Lin's conception was to create an opening or a wound in the earth to symbolize the gravity of the loss of the soldiers. The design was initially very controversial for several reasons. It was an unconventional and non-traditional design for a war memorial. Also controversial were Lin's Asian ethnicity, and her lack of professional experience. The memorial has since become an important pilgrimage site for relatives and friends of the American military casualties in Vietnam, and personal tokens and mementos are left at the wall daily in the casualties' memory. In 2007, the American Institute of Architects ranked the memorial No. 10 on their list of America's Favorite Architecture.
Lin believes that if the competition had not been "blind," with designs submitted by name instead of number, she "never would have won." She received harassment after her ethnicity was revealed. Prominent businessman and later third party presidential candidate Ross Perot called her an "egg roll" after it was revealed that she was Asian. Lin defended her design in front of the US Congress, and eventually, a compromise was reached. The Three Soldiers, a bronze statue of a group of soldiers and an American flag, was placed off to one side of her design.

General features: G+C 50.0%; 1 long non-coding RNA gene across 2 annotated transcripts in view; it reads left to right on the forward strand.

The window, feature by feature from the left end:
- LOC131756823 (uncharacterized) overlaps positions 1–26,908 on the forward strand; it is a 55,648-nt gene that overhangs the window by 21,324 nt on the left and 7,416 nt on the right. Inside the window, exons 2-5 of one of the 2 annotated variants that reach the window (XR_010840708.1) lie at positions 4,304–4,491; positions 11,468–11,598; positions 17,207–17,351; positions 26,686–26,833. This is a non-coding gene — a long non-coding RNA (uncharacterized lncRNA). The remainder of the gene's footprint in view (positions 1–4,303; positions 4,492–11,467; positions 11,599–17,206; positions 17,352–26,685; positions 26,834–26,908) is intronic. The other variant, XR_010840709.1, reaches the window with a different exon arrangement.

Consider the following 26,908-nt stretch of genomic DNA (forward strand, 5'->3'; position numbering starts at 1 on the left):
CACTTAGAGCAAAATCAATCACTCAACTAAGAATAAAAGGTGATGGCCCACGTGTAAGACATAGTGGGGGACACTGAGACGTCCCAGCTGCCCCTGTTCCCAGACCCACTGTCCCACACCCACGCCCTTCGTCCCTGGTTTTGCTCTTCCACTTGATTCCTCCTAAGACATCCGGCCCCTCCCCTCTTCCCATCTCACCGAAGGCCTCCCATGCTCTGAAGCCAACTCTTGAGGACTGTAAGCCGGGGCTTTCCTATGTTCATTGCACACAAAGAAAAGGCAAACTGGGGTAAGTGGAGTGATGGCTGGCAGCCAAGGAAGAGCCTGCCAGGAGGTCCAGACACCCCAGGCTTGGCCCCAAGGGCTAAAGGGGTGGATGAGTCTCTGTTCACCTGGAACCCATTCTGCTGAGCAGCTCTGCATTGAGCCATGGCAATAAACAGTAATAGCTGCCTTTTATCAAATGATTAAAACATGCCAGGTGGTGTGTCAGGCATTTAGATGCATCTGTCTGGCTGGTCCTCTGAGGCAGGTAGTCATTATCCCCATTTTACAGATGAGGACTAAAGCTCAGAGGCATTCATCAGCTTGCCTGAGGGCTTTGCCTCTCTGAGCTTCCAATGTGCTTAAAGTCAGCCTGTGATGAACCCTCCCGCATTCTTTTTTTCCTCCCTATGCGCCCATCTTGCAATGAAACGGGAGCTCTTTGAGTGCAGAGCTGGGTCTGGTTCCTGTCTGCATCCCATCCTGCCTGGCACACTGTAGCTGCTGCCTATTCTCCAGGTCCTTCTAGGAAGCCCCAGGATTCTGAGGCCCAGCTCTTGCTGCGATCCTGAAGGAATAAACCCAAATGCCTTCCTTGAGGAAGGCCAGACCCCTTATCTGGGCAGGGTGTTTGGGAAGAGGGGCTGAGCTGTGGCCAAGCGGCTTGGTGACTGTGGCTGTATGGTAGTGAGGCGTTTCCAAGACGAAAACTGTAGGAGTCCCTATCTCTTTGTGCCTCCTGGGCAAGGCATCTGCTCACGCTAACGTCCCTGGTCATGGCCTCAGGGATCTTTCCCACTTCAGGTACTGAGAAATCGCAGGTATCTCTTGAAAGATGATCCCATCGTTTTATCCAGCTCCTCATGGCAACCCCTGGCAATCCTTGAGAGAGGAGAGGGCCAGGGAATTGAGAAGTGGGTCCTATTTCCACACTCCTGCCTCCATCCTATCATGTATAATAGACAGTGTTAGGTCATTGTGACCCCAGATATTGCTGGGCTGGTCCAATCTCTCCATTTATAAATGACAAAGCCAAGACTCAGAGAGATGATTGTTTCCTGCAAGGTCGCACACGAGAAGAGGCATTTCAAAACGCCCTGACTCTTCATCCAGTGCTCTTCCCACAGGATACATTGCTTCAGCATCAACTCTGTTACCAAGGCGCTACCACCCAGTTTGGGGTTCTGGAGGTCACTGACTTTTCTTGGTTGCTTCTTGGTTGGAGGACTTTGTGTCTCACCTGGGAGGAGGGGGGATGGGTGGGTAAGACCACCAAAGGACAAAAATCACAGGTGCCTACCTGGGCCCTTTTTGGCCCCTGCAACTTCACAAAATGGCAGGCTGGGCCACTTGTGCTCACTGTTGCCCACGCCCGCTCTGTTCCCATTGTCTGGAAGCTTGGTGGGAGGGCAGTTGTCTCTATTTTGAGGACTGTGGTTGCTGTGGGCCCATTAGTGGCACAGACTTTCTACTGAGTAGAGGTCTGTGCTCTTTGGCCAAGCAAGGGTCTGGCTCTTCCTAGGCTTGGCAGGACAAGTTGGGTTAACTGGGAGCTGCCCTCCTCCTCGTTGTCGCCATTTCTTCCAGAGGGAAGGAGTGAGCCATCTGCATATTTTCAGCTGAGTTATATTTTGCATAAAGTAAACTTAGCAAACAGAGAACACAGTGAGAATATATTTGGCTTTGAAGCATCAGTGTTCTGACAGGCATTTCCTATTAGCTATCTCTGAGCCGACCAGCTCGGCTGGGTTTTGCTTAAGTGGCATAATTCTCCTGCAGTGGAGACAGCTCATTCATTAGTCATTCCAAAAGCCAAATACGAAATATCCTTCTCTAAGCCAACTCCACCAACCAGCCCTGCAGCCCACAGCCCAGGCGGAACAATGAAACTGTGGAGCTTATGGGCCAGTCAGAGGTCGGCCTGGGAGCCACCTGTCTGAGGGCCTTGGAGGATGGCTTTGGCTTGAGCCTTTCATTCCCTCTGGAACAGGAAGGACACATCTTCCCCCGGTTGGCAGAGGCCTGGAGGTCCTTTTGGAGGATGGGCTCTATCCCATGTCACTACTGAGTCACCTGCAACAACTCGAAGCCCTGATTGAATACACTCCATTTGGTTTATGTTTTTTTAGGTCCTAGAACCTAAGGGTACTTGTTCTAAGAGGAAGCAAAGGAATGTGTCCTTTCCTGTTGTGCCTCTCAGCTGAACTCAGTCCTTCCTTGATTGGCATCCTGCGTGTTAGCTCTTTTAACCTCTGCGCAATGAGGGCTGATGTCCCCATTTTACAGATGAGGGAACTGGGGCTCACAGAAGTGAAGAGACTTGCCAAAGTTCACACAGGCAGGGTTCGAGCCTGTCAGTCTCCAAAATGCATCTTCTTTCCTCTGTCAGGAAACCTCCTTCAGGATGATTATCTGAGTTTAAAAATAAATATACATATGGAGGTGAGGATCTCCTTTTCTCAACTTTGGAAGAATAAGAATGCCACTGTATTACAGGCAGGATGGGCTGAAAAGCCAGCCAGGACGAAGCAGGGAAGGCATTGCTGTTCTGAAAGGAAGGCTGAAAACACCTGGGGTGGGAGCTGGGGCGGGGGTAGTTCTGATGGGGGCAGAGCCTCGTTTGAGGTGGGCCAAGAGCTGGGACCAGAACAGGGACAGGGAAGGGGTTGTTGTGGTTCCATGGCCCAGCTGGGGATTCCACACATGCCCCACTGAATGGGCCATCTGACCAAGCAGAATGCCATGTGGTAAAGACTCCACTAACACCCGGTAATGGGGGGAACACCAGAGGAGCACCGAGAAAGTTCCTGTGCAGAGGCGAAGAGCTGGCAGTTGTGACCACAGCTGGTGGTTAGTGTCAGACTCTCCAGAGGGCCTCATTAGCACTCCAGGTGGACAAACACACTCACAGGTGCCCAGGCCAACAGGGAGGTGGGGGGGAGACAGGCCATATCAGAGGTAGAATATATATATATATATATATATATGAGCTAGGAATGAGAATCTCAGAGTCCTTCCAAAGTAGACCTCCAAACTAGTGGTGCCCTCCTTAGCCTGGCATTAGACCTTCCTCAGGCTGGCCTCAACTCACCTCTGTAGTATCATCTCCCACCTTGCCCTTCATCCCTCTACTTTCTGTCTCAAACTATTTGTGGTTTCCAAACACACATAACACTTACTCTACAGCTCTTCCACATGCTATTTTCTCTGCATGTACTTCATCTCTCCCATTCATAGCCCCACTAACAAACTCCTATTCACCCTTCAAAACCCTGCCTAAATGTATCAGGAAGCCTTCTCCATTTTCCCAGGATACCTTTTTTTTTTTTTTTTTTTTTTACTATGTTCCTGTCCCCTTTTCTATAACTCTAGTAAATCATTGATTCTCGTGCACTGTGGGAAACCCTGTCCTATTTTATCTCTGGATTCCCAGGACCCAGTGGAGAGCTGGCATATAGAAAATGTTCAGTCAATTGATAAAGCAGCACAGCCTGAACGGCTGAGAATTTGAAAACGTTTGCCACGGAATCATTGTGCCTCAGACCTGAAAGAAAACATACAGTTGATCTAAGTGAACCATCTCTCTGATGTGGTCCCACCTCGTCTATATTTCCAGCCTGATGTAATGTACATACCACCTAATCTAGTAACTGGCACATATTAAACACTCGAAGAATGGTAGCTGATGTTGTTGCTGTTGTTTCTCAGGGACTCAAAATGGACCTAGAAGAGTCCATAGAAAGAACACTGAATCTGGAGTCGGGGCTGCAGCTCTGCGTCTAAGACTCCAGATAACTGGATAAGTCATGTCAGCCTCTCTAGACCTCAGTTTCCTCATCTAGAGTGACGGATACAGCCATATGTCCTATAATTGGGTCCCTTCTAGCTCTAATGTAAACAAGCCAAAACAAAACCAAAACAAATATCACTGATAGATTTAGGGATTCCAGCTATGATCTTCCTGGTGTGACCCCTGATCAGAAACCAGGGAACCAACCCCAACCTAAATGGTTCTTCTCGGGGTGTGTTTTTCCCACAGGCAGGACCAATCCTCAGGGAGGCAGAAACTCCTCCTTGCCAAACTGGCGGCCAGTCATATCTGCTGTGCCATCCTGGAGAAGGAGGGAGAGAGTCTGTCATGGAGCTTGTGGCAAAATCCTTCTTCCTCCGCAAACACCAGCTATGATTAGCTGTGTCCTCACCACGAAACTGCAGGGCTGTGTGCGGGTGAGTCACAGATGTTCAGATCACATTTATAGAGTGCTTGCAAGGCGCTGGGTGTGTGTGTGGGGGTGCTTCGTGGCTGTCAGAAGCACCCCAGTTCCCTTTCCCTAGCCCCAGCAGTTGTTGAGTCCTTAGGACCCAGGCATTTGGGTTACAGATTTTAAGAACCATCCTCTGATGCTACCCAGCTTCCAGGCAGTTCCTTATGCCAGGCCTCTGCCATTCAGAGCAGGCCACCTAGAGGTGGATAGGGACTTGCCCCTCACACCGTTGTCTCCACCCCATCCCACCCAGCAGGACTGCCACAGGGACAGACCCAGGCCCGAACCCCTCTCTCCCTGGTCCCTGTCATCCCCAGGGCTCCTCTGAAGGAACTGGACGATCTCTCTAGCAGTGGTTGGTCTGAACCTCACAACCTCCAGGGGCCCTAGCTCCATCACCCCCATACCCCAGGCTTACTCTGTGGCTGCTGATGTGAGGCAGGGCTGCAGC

However, the artist's architectural design was controversial due to particular aspects, such as the exclusion of the surviving veterans' names as well as the dark complexion of the granite. Many argue that the memorial only honors the soldiers who lost their lives during the Vietnam War, and others believe that the color of the granite resembles disgust and sadness towards this specific war. Yet, a 50-foot-high flagpole and an 8-foot-high statue of three soldiers were added to the Vietnam Veterans Memorial to appease any external pressures.
Maya Lin calls herself a "designer," rather than an "architect." Her vision and her focus are always on how space needs to be in the future, the balance and relationship with the nature and what it means to people. She has tried to focus less on how politics influences design and more on what emotions the space would create and what it would symbolize to the user. Her belief in a space being connected and the transition from inside to outside being fluid, coupled with what a space means, has led her to create some very memorable designs. She has also worked on sculptures and landscape installations, such as “Input” artwork at Ohio University. In doing so, Lin focuses on memorializing concepts of time periods instead of direct representations of figures, creating an abstract sculptures and installations.
Lin believes that art should be an act of every individual that is willing to say something that is new and not quite familiar. Lin describes her creative process as having a very important writing and verbal component. She first imagines an artwork verbally to understand its concepts and meanings. She believes that gathering ideas and information is especially vital in architecture, which focuses on humanity and life and requires a well-rounded mind.